Having dropped into the fourth tier of Swedish football for the first time in their still-short existence, ÖFK chairman Daniel Kindberg looked to Graham Potter for guidance. Something to the effect of “get us back into the third tier” would likely have been Kindberg’s concise mission statement.
Potter, ever the model employee, quickly exceeded expectations and soared above and beyond his initial call of duty, all the while employing a unique modus operandi in regards to squad management.
Noted for its diversity, the squad Potter inherited upon his arrival in Sweden boasted players hailing from Ghana, Nigeria, Comoros, South Korea, Mexico, the United States, Bosnia, Spain and his native England. As Louise Taylor wrote for The Guardian, “With Sweden’s immigration policy and the refugee crisis hot topics in Östersund … the club helps build bridges by involving refugees in community activities.”
In an effort to impart upon his truly heterogeneous cohort his own style of operation, Potter called upon some far from mundane methods of team bonding that would also ensure his players integrated themselves into their local community. What he created has since been called “a fascinating cultural scene”.
To date, Potter and his players have together written a book, staged an art exhibition, and acted in stage shows and dances, not least of which saw them come together to perform Tchaikovsky’s ubiquitous ballet Swan Lake. Why, exactly? “We try to develop individuals as open-minded humans rather than just footballers,” Potter explained. “Educating players and being part of the community are very important. I want to take people out of their comfort zones and teach them to rely on their teammates.”
Potter’s efforts were undeniably bohemian but there was to be no arguing with their effectivity. At the first time of asking, in 2011, Potter steered Östersunds to promotion, back into the third tier, and, with the newly-acquired Hopcutt among his ranks, continued to aim skywards. The following season the club were promoted again, as champions once more, marching stoically into the Swedish second tier.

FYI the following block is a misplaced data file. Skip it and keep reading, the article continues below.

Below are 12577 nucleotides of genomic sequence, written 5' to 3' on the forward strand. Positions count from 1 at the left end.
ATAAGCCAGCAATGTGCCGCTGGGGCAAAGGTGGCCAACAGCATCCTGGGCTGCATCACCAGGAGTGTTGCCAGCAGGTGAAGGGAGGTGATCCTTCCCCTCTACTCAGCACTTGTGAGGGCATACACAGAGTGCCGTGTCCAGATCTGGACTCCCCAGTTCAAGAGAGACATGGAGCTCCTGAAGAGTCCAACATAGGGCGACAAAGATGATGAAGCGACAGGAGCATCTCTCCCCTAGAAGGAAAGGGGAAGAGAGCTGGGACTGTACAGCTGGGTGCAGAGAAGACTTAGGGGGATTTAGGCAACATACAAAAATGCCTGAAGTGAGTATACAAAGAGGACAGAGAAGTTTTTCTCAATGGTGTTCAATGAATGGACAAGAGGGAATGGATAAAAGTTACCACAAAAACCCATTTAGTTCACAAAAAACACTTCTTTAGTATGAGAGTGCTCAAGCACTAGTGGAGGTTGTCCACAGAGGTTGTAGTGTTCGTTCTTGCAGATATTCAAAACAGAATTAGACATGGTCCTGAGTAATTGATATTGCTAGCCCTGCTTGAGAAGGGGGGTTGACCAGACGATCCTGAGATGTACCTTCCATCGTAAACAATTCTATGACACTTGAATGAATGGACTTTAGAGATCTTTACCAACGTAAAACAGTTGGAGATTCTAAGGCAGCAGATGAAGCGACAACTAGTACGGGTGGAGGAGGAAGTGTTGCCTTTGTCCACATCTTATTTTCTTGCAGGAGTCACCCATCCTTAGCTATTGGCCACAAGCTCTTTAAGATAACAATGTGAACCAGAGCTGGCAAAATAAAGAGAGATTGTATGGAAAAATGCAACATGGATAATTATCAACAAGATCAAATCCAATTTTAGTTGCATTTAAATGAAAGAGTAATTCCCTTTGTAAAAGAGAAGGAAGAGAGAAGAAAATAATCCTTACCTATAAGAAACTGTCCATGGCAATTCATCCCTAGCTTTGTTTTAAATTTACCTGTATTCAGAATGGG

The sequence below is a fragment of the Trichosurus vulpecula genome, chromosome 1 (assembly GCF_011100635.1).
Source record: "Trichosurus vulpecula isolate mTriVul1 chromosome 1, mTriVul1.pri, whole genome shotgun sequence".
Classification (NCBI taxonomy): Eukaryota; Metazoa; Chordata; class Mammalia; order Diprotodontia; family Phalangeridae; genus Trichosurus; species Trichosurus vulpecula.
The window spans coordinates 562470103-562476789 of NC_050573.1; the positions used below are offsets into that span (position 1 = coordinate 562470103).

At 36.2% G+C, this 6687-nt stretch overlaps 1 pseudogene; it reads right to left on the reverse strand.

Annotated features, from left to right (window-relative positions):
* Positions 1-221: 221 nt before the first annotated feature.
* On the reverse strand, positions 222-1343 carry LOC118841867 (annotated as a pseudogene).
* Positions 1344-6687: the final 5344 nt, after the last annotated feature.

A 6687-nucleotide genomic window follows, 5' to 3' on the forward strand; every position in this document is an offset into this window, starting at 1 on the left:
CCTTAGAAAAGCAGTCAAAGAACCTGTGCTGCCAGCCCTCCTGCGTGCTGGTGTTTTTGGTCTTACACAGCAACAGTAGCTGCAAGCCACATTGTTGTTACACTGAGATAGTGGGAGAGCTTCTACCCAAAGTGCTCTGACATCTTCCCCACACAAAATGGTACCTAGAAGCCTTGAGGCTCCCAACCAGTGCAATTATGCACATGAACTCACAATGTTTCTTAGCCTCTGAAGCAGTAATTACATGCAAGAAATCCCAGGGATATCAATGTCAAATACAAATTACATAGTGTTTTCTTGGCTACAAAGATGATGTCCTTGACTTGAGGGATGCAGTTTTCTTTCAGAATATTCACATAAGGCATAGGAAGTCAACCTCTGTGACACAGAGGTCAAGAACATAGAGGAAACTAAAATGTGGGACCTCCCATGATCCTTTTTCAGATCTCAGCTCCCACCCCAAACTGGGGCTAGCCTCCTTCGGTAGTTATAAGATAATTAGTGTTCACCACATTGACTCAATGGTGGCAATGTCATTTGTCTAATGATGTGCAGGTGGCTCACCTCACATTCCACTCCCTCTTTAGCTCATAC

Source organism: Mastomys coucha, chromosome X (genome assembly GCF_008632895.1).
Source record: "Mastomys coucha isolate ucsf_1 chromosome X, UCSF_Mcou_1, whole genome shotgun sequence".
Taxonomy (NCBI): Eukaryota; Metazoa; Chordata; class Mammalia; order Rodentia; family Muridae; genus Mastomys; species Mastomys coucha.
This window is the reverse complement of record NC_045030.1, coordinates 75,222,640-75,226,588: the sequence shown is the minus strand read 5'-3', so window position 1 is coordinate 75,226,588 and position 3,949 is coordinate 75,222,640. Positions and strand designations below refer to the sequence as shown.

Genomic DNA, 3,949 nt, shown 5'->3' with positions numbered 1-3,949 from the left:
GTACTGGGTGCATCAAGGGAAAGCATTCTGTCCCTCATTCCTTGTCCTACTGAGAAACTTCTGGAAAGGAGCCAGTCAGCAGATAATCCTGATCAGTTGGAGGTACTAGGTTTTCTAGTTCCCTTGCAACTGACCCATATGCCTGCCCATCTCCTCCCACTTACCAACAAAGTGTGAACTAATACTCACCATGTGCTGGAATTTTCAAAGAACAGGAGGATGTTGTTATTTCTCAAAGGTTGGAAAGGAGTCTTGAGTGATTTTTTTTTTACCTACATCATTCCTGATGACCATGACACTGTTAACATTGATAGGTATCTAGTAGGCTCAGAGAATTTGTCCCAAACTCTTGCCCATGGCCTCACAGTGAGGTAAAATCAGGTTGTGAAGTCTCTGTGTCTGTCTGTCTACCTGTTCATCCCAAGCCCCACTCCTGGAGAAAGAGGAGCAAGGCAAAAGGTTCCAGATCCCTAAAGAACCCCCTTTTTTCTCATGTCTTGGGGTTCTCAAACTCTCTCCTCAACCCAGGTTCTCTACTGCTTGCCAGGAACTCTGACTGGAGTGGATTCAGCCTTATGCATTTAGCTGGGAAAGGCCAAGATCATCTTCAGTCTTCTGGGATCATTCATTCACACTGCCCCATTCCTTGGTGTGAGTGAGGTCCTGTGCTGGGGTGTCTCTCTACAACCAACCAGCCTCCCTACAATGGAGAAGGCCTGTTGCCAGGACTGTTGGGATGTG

Sat closer to the icy summit of the Swedish football pyramid than ever before, Östersunds would almost certainly have been forgiven for consolidating their position and simply seeking to stay put – dig the pick in deep and hold their position. But that wasn’t Potter’s way.
Instead, the English manager set about devising a plan to crack the second tier and find a route to the very top. In 2015, his plan came to fruition. Finishing as the division’s runners-up, just a point behind top spot, Östersunds secured their promotion to the top tier for the first time in their history.
Unlike a great many rags-to-riches stories found throughout football, where the emphasis on riches have so often been those providing the foundation for teams’ not-so-miraculous ascents through the divisions, Östersunds’ trade secret is found not in a bottomless barrel of cash and no single player better represents the club’s inconceivable and inexpensive climb than Jamie Hopcutt.
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Not long after leaving behind England’s ninth tier to join Östersunds did Hopcutt become one of their most important players. Playing with an assured and mature creativity, far from being overawed by their rapid rise through the divisions, Hopcutt came into his own on Swedish soil and was never more effective than in his team’s promotion-winning season of 2015 when the club earned their place in the top league.